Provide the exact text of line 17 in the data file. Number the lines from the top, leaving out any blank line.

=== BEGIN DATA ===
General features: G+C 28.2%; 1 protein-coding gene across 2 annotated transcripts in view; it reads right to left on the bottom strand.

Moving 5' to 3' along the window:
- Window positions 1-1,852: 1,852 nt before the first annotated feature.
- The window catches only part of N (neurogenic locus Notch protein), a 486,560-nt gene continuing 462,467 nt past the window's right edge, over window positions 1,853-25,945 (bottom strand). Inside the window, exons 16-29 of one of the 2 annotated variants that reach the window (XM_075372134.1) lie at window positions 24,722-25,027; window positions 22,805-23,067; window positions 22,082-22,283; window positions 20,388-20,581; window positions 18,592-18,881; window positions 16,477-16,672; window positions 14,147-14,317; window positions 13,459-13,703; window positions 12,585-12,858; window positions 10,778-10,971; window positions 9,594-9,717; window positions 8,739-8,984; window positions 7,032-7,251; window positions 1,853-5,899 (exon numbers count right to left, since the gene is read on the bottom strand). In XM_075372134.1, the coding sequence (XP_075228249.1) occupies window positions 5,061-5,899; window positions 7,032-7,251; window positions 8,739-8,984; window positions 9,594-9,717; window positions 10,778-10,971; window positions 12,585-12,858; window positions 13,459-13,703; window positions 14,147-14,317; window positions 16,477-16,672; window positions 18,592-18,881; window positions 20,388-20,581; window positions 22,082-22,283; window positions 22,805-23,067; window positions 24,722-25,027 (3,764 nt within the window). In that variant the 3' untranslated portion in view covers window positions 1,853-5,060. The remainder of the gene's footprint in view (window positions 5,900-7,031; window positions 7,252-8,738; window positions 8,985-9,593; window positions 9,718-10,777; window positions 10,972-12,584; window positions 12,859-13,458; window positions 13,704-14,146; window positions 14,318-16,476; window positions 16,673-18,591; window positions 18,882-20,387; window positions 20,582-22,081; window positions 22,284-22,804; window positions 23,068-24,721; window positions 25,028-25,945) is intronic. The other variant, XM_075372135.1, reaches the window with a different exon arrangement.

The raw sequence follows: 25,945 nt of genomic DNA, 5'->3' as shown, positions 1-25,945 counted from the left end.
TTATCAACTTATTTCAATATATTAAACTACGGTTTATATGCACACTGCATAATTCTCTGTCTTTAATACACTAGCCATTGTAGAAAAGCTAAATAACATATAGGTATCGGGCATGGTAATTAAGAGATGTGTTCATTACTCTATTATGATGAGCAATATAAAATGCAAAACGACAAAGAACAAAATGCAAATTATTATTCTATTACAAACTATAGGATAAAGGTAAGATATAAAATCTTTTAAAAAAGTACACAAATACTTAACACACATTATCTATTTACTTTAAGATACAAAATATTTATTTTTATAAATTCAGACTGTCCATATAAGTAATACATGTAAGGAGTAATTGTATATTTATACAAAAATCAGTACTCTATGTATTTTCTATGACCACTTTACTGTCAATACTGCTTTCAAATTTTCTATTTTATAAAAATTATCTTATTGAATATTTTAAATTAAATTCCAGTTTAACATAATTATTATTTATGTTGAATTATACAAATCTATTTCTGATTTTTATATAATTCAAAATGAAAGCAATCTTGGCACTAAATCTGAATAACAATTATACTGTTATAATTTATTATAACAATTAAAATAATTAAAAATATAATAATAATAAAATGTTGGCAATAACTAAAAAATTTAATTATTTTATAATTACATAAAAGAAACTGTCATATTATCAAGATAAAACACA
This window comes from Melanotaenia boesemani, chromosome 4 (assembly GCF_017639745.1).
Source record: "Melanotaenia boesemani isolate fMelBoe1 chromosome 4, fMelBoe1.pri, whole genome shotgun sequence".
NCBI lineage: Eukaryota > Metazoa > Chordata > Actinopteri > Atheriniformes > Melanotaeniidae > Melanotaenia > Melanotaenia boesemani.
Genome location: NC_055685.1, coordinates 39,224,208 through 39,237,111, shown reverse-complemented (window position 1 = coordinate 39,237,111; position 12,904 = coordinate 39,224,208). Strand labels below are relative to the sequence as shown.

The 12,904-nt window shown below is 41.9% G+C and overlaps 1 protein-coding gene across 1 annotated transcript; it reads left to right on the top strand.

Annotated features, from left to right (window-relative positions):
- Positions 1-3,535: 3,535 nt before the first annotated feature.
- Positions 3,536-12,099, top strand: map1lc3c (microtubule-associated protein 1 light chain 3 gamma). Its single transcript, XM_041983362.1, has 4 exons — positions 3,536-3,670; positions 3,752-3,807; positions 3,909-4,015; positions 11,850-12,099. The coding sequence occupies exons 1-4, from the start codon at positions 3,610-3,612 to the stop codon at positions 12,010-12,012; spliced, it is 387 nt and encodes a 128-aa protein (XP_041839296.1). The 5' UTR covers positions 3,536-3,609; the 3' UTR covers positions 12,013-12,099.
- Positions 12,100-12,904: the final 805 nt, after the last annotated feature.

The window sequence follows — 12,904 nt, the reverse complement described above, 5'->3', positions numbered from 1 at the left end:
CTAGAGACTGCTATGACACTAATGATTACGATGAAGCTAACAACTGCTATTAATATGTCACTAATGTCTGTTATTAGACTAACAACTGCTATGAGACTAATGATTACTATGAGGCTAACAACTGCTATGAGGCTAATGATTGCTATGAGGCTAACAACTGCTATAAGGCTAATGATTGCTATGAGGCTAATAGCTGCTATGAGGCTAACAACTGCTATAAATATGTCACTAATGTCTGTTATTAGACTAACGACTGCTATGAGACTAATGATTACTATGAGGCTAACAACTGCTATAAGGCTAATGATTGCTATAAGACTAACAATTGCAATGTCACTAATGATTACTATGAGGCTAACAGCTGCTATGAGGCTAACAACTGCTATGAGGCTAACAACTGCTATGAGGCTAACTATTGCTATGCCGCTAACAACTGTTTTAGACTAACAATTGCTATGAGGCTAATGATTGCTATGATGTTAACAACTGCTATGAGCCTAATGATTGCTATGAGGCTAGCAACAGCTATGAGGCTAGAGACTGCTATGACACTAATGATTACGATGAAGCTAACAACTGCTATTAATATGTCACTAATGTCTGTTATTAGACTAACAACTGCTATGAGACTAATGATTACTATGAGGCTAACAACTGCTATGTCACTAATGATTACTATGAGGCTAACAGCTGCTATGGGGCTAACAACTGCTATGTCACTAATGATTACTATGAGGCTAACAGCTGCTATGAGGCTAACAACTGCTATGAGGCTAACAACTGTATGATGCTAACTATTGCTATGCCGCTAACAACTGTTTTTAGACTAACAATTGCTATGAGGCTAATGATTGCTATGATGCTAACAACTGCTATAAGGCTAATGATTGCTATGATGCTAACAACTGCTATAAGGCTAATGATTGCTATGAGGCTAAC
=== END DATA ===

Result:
CTAGAGACTGCTATGACACTAATGATTACGATGAAGCTAACAACTGCTATTAATATGTCACTAATGTCTGTTATTAGACTAACAACTGCTATGAGACTAATGATTACTATGAGGCTAACAACTGCTATGAGGCTAATGATTGCTATGAGGCTAACAACTGCTATAAGGCTAATGATTGCTATGAGGCTAATAGCTGCTATGAGGCTAACAACTGCTATAAATATGTCACTAATGTCTGTTATTAGACTAACGACTGCTATGAGACTAATGATTACTATGAGGCTAACAACTGCTATAAGGCTAATGATTGCTATAAGACTAACAATTGCAATGTCACTAATGATTACTATGAGGCTAACAGCTGCTATGAGGCTAACAACTGCTATGAGGCTAACAACTGCTATGAGGCTAACTATTGCTATGCCGCTAACAACTGTTTTAGACTAACAATTGCTATGAGGCTAATGATTGCTATGATGTTAACAACTGCTATGAGCCTAATGATTGCTATGAGGCTAGCAACAGCTATGAGGCTAGAGACTGCTATGACACTAATGATTACGATGAAGCTAACAACTGCTATTAATATGTCACTAATGTCTGTTATTAGACTAACAACTGCTATGAGACTAATGATTACTATGAGGCTAACAACTGCTATGTCACTAATGATTACTATGAGGCTAACAGCTGCTATGGGGCTAACAACTGCTATGTCACTAATGATTACTATGAGGCTAACAGCTGCTATGAGGCTAACAACTGCTATGAGGCTAACAACTGTATGATGCTAACTATTGCTATGCCGCTAACAACTGTTTTTAGACTAACAATTGCTATGAGGCTAATGATTGCTATGATGCTAACAACTGCTATAAGGCTAATGATTGCTATGATGCTAACAACTGCTATAAGGCTAATGATTGCTATGAGGCTAAC